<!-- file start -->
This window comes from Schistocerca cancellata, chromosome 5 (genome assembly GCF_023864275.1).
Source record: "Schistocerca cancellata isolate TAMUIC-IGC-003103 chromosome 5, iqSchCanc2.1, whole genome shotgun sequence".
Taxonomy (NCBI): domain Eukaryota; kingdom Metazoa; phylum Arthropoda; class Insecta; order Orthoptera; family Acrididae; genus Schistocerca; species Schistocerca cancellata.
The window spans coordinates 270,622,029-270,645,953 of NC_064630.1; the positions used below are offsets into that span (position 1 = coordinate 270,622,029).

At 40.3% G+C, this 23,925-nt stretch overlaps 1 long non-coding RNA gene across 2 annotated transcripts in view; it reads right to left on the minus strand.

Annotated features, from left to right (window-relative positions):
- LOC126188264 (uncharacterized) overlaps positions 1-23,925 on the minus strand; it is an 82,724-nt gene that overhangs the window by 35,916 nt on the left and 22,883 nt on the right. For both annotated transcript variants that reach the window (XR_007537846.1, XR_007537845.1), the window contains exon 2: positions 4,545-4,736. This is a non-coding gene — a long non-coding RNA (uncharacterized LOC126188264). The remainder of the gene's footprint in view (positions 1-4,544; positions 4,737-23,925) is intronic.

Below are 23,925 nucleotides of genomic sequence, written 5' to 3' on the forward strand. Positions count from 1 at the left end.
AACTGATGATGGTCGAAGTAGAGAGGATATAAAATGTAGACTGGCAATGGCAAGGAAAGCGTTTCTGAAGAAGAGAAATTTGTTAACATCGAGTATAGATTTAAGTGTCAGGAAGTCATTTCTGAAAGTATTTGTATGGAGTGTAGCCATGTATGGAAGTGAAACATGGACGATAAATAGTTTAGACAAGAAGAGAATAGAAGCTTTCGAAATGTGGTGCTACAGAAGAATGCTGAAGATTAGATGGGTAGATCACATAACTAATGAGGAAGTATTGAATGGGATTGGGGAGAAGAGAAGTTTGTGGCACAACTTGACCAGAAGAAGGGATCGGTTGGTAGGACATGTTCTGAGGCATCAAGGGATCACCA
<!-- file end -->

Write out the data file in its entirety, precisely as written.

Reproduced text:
This window comes from Schistocerca cancellata, chromosome 5 (genome assembly GCF_023864275.1).
Source record: "Schistocerca cancellata isolate TAMUIC-IGC-003103 chromosome 5, iqSchCanc2.1, whole genome shotgun sequence".
Taxonomy (NCBI): domain Eukaryota; kingdom Metazoa; phylum Arthropoda; class Insecta; order Orthoptera; family Acrididae; genus Schistocerca; species Schistocerca cancellata.
The window spans coordinates 270,622,029-270,645,953 of NC_064630.1; the positions used below are offsets into that span (position 1 = coordinate 270,622,029).

At 40.3% G+C, this 23,925-nt stretch overlaps 1 long non-coding RNA gene across 2 annotated transcripts in view; it reads right to left on the minus strand.

Annotated features, from left to right (window-relative positions):
- LOC126188264 (uncharacterized) overlaps positions 1-23,925 on the minus strand; it is an 82,724-nt gene that overhangs the window by 35,916 nt on the left and 22,883 nt on the right. For both annotated transcript variants that reach the window (XR_007537846.1, XR_007537845.1), the window contains exon 2: positions 4,545-4,736. This is a non-coding gene — a long non-coding RNA (uncharacterized LOC126188264). The remainder of the gene's footprint in view (positions 1-4,544; positions 4,737-23,925) is intronic.

Below are 23,925 nucleotides of genomic sequence, written 5' to 3' on the forward strand. Positions count from 1 at the left end.
AACTGATGATGGTCGAAGTAGAGAGGATATAAAATGTAGACTGGCAATGGCAAGGAAAGCGTTTCTGAAGAAGAGAAATTTGTTAACATCGAGTATAGATTTAAGTGTCAGGAAGTCATTTCTGAAAGTATTTGTATGGAGTGTAGCCATGTATGGAAGTGAAACATGGACGATAAATAGTTTAGACAAGAAGAGAATAGAAGCTTTCGAAATGTGGTGCTACAGAAGAATGCTGAAGATTAGATGGGTAGATCACATAACTAATGAGGAAGTATTGAATGGGATTGGGGAGAAGAGAAGTTTGTGGCACAACTTGACCAGAAGAAGGGATCGGTTGGTAGGACATGTTCTGAGGCATCAAGGGATCACCA